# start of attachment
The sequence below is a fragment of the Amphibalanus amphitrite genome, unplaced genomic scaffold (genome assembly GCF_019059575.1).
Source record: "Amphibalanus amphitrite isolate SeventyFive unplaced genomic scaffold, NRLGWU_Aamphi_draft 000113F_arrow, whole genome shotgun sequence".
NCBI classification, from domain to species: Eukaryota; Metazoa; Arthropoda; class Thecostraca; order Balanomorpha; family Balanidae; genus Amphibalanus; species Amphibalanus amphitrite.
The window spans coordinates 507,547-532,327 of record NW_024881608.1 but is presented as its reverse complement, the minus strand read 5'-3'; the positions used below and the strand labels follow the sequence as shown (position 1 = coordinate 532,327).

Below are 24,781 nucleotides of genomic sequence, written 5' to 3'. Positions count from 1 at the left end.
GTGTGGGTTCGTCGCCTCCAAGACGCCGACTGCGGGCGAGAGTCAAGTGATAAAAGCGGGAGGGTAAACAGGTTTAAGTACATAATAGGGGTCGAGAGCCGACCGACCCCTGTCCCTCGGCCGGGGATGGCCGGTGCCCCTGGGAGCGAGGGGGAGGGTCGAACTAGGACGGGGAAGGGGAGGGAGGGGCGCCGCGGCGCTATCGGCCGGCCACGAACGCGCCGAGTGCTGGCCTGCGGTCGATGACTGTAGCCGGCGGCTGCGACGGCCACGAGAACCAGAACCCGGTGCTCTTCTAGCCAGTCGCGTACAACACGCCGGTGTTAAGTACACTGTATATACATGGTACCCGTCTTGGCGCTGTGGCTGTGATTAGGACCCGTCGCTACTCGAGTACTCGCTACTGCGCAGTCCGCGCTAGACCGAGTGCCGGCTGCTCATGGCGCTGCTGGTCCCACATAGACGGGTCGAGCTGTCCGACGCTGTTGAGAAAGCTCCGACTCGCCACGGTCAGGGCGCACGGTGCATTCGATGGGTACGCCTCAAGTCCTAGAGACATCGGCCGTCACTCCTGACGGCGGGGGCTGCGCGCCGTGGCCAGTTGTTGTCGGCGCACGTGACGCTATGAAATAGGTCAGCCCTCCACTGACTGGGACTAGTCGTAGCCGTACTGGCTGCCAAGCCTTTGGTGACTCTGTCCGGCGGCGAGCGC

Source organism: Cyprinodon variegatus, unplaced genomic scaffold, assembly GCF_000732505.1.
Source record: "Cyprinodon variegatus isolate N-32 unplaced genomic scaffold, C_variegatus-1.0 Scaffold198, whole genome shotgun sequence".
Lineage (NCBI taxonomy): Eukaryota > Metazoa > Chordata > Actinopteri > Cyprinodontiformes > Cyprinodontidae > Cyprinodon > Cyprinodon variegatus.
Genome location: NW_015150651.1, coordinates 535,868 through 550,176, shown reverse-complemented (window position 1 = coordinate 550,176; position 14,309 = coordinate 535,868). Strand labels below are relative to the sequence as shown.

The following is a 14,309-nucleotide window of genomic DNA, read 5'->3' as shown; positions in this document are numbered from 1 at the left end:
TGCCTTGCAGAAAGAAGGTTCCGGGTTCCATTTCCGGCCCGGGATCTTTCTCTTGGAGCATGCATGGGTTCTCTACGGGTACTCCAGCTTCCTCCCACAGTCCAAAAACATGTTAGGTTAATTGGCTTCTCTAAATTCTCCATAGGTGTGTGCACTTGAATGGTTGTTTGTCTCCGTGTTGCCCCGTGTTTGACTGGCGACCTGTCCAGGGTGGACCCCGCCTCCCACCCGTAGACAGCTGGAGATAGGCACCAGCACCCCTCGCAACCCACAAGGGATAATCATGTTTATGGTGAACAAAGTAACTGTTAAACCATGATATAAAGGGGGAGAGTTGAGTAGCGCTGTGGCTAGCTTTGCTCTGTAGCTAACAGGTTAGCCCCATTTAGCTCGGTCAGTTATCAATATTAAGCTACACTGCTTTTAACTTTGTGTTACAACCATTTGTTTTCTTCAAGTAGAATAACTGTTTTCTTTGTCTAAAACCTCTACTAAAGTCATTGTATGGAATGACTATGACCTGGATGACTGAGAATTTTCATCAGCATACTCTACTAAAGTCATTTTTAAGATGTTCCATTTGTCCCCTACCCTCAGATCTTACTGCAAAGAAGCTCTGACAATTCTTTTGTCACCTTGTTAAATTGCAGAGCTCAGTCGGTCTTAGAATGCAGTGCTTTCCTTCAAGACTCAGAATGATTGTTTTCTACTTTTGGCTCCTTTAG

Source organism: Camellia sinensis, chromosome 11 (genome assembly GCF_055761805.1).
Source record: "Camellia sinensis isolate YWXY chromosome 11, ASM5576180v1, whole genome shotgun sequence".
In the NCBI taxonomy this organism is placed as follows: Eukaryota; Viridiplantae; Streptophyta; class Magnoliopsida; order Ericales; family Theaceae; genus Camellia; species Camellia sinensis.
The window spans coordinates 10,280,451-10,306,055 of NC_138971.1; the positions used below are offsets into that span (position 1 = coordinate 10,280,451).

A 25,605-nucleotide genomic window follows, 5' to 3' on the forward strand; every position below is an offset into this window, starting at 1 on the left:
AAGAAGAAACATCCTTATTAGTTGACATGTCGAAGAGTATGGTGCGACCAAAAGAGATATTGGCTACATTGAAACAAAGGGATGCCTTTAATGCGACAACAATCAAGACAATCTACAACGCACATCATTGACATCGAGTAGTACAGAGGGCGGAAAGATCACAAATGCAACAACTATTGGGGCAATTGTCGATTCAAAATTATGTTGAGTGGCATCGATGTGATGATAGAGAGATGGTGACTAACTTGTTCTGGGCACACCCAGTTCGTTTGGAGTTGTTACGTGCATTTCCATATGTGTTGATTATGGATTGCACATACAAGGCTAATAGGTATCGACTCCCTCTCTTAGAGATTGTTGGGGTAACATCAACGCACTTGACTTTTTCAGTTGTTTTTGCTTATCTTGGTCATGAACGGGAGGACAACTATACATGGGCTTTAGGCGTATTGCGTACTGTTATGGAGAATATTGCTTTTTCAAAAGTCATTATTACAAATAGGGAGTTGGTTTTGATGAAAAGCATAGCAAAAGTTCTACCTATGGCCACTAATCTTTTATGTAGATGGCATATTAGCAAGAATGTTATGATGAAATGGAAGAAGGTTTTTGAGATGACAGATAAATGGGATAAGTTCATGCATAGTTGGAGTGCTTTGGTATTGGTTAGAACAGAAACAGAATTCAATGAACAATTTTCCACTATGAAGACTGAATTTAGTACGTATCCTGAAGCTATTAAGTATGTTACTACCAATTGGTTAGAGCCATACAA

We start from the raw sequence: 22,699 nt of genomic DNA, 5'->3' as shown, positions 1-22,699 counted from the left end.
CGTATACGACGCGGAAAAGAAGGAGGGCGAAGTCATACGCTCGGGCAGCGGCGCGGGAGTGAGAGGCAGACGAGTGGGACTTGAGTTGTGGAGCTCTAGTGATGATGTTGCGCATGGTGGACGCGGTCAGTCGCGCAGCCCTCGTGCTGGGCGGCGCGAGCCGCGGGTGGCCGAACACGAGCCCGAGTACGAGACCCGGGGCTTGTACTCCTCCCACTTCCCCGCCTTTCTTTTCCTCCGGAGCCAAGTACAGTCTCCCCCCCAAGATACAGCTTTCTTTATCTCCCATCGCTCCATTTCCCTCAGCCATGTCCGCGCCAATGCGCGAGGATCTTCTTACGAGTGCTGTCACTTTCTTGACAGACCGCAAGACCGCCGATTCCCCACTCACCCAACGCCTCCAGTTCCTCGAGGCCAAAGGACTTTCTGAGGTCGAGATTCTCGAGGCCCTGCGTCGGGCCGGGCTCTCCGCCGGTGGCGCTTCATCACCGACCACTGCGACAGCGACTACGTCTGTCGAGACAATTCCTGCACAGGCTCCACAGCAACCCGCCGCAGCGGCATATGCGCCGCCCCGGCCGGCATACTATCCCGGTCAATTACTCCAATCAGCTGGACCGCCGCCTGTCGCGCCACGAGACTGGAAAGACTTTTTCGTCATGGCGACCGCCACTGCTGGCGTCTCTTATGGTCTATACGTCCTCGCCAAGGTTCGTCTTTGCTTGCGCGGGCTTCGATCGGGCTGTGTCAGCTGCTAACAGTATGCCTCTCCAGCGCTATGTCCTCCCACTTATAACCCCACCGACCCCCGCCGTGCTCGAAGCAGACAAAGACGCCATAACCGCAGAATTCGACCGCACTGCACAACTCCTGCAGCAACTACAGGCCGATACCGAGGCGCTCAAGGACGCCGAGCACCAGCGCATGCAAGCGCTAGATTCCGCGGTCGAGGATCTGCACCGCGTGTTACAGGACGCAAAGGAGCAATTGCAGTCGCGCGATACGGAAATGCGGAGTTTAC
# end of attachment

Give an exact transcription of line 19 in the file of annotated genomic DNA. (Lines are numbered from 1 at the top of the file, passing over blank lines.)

We start from the raw sequence: 22,699 nt of genomic DNA, 5'->3' as shown, positions 1-22,699 counted from the left end.